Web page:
Tip: Before touching any components in the casing be sure to earth your hands by touching the back metal surface of the computer casing, this is to prevent static electro damage to your components, esp when handling sensitive parts such as your processor. Alternatively you can choose to wear a static wrist band.
Fig 5.0
charred dusty goodness!

The fan should be loose once the levers are raised. To detached it from the motherboard (Fig 5.0), gently release the 4 black plastic hooks found at the corners of the heatsink holder by applying downward pressure, then lift downwards- outwards to unhook. Take caution as thin plastic frame could break if excessive pressure is applied, as so which happened to me on a few instances before, well but we always have a spare one for keeps.

If you intend to reuse your old heat sink, you may notice that after a few years of usage, there is nothing much left defined of the silvery heat sink shine anymore, only much of a contraption of fins most probably just back from an inferno dust trip.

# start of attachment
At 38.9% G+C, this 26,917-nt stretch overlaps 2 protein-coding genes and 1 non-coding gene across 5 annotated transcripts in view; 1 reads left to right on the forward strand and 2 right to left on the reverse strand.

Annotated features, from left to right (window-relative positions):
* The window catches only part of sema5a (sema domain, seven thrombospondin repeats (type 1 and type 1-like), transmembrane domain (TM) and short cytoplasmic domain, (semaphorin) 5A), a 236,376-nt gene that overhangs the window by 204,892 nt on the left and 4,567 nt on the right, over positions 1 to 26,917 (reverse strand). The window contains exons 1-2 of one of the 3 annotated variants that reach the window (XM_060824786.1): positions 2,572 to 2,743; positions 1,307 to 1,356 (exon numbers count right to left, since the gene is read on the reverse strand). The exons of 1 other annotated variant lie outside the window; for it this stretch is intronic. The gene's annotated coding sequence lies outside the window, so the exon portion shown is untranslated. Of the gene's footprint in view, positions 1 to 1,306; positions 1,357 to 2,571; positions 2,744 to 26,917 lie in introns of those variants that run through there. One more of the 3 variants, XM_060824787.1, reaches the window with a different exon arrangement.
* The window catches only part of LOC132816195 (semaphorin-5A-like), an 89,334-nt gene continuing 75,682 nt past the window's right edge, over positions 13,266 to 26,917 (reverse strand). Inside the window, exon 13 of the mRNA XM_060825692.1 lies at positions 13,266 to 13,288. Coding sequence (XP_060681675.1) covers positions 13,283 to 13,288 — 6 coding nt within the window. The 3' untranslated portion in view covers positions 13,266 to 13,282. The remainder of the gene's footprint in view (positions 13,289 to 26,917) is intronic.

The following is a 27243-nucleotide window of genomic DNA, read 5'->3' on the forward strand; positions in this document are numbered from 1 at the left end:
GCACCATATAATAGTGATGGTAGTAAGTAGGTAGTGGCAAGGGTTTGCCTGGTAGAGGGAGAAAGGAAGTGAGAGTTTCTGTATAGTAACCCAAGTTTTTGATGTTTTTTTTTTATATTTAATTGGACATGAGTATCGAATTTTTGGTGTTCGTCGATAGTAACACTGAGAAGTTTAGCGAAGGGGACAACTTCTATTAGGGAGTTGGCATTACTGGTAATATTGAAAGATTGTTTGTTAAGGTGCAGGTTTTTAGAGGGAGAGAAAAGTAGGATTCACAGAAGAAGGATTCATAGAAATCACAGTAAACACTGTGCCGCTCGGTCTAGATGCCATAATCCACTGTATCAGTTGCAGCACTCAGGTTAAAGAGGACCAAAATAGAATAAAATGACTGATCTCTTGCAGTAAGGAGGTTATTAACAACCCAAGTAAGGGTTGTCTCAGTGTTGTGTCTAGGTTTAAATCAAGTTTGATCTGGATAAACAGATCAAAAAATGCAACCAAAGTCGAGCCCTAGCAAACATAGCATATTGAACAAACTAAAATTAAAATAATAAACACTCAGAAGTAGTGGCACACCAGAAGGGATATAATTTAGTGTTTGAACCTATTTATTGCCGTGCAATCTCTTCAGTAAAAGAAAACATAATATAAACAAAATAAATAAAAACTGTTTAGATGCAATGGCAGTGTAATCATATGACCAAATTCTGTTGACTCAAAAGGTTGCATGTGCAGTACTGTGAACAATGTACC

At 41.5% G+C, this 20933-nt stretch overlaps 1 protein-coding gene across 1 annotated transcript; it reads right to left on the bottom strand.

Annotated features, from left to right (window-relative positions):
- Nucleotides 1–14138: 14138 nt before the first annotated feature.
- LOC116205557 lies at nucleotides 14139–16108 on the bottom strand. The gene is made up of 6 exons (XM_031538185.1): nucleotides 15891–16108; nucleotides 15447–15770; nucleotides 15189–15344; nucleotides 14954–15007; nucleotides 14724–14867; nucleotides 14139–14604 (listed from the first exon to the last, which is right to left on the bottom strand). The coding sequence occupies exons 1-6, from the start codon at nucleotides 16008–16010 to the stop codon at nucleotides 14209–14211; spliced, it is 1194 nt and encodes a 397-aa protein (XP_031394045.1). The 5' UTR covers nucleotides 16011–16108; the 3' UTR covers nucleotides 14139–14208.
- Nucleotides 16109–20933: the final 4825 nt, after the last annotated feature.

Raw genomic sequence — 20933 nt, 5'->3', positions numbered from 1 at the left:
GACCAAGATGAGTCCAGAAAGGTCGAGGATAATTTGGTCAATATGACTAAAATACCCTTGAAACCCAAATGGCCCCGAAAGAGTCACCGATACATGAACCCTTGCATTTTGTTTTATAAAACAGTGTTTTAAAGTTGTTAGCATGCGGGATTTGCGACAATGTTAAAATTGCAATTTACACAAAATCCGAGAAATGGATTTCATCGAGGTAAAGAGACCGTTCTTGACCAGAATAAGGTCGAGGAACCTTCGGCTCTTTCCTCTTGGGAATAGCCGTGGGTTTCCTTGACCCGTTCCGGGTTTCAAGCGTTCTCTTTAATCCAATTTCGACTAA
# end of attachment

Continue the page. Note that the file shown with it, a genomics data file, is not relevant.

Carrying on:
Fig 6.0

Start by using a vacuum to clear up most of the loose dirt & dust stuck to the heatsink fins. Use a scrapper or such in Fig 6.0 to remove stubborn compacted dust masses within the fin gaps. Vacuum cleanly thereafter. If you wish to install your processor straight way, try to make the process as dry as possible, which means exploding the whole heatsink in water or wiping it with damp cloth/wipes are a no no. Well, unless if you give it 1/2 – 1 day or so to completely dry. This is so as to make sure there’s no water not only on the physical surface but to be sure that no water is still harboring in the micro cracks & crevices of the heatsink, where thermal paste should be applied, thus affecting cooling efficiency.